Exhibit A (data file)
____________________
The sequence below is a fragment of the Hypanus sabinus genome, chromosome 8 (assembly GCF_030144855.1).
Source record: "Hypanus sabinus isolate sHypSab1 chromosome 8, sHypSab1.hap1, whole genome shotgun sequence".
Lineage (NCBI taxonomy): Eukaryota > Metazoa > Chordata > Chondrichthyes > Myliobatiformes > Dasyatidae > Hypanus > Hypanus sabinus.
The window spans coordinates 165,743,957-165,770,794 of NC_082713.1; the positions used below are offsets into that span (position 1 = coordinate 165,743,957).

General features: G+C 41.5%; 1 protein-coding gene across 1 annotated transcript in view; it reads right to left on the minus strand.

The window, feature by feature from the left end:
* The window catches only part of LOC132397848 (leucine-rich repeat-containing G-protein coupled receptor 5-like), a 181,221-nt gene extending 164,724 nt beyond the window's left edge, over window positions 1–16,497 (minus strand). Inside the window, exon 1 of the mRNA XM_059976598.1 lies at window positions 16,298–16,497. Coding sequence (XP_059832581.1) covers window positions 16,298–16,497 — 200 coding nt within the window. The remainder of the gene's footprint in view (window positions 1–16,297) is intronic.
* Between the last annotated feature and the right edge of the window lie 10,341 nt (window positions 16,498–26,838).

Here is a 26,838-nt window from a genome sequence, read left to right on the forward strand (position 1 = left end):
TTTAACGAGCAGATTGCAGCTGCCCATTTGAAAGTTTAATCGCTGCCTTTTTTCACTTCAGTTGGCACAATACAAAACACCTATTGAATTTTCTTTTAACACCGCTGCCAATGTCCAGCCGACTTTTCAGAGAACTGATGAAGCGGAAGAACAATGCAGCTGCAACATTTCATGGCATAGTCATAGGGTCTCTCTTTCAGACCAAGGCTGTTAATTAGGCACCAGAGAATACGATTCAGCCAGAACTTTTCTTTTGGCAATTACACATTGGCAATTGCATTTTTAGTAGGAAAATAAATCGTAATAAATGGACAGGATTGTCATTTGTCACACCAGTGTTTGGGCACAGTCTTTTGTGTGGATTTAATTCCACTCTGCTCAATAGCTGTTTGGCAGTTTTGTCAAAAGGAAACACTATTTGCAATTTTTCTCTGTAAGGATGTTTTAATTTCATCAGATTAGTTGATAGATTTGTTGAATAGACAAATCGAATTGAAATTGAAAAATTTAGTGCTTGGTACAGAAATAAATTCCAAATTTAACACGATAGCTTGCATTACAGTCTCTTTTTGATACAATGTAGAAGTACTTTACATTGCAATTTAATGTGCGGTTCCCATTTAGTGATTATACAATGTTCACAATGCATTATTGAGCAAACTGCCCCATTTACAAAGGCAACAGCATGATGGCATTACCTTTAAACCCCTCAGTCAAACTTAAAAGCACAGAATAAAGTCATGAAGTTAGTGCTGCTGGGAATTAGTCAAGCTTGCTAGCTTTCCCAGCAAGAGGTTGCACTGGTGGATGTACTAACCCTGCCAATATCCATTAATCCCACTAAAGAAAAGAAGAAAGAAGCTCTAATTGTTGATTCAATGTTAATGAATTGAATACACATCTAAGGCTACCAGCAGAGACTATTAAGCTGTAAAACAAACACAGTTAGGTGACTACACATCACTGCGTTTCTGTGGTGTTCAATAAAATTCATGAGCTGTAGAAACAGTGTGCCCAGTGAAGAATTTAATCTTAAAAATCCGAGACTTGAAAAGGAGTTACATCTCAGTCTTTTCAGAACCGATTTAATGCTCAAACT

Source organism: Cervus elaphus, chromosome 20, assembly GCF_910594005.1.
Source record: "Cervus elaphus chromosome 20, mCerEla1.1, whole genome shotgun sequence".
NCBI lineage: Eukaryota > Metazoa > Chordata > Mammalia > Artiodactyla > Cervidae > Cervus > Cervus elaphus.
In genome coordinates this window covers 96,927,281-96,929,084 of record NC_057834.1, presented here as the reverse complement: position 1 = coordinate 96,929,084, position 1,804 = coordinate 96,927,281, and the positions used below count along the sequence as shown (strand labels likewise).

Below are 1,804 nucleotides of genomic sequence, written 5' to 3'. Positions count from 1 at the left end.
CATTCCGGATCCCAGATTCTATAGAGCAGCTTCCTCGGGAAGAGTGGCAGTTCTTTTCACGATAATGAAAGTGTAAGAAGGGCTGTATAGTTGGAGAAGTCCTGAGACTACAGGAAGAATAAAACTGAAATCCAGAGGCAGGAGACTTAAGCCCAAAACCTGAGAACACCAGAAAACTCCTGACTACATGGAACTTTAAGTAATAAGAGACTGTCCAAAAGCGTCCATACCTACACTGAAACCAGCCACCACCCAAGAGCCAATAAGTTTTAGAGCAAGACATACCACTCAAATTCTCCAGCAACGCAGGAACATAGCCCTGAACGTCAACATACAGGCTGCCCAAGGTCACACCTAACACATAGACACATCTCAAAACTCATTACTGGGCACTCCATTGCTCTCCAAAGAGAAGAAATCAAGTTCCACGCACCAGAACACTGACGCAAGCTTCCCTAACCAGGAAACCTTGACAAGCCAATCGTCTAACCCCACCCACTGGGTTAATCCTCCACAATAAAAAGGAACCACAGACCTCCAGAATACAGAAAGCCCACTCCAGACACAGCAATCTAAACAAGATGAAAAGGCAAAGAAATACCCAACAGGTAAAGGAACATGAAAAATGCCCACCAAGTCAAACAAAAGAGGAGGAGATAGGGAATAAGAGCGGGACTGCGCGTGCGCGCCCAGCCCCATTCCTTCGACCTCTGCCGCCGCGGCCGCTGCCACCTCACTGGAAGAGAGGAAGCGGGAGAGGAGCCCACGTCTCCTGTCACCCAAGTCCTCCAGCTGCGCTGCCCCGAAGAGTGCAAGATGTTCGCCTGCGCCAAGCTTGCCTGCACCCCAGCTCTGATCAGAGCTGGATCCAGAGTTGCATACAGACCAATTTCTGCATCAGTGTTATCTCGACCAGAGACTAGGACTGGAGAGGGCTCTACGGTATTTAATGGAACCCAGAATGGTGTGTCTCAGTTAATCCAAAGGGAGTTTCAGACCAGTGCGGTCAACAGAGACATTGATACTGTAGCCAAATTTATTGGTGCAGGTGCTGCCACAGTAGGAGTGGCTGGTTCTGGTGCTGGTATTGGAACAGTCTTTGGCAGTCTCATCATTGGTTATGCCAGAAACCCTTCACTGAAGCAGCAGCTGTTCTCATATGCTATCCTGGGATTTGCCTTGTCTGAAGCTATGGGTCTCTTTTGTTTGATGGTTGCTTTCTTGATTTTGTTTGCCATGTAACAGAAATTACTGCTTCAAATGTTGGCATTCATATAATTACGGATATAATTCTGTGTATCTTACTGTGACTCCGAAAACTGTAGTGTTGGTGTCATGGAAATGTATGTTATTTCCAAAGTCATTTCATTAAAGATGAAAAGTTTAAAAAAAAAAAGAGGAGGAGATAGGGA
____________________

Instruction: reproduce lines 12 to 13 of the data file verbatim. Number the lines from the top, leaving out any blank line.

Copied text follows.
Source record: "Cervus elaphus chromosome 20, mCerEla1.1, whole genome shotgun sequence".
NCBI lineage: Eukaryota > Metazoa > Chordata > Mammalia > Artiodactyla > Cervidae > Cervus > Cervus elaphus.